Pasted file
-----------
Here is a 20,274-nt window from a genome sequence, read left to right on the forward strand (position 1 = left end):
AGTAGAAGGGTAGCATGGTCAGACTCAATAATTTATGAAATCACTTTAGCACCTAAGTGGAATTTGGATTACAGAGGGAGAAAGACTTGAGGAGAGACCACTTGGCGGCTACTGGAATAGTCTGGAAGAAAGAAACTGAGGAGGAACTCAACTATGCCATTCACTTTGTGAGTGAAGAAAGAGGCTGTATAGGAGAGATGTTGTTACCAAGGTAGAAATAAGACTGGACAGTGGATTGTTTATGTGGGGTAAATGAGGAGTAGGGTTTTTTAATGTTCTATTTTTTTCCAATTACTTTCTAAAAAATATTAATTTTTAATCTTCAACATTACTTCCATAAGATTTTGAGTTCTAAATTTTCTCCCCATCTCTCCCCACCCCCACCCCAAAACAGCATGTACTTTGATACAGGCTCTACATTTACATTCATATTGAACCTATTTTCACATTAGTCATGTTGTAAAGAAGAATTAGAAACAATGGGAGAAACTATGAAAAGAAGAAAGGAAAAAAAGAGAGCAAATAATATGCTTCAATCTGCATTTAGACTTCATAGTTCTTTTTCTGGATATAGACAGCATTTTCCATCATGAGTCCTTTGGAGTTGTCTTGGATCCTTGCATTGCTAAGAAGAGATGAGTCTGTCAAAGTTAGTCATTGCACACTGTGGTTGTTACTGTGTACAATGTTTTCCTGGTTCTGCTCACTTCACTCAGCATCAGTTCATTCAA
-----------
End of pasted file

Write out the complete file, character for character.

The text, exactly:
Here is a 20,274-nt window from a genome sequence, read left to right on the forward strand (position 1 = left end):
AGTAGAAGGGTAGCATGGTCAGACTCAATAATTTATGAAATCACTTTAGCACCTAAGTGGAATTTGGATTACAGAGGGAGAAAGACTTGAGGAGAGACCACTTGGCGGCTACTGGAATAGTCTGGAAGAAAGAAACTGAGGAGGAACTCAACTATGCCATTCACTTTGTGAGTGAAGAAAGAGGCTGTATAGGAGAGATGTTGTTACCAAGGTAGAAATAAGACTGGACAGTGGATTGTTTATGTGGGGTAAATGAGGAGTAGGGTTTTTTAATGTTCTATTTTTTTCCAATTACTTTCTAAAAAATATTAATTTTTAATCTTCAACATTACTTCCATAAGATTTTGAGTTCTAAATTTTCTCCCCATCTCTCCCCACCCCCACCCCAAAACAGCATGTACTTTGATACAGGCTCTACATTTACATTCATATTGAACCTATTTTCACATTAGTCATGTTGTAAAGAAGAATTAGAAACAATGGGAGAAACTATGAAAAGAAGAAAGGAAAAAAAGAGAGCAAATAATATGCTTCAATCTGCATTTAGACTTCATAGTTCTTTTTCTGGATATAGACAGCATTTTCCATCATGAGTCCTTTGGAGTTGTCTTGGATCCTTGCATTGCTAAGAAGAGATGAGTCTGTCAAAGTTAGTCATTGCACACTGTGGTTGTTACTGTGTACAATGTTTTCCTGGTTCTGCTCACTTCACTCAGCATCAGTTCATTCAA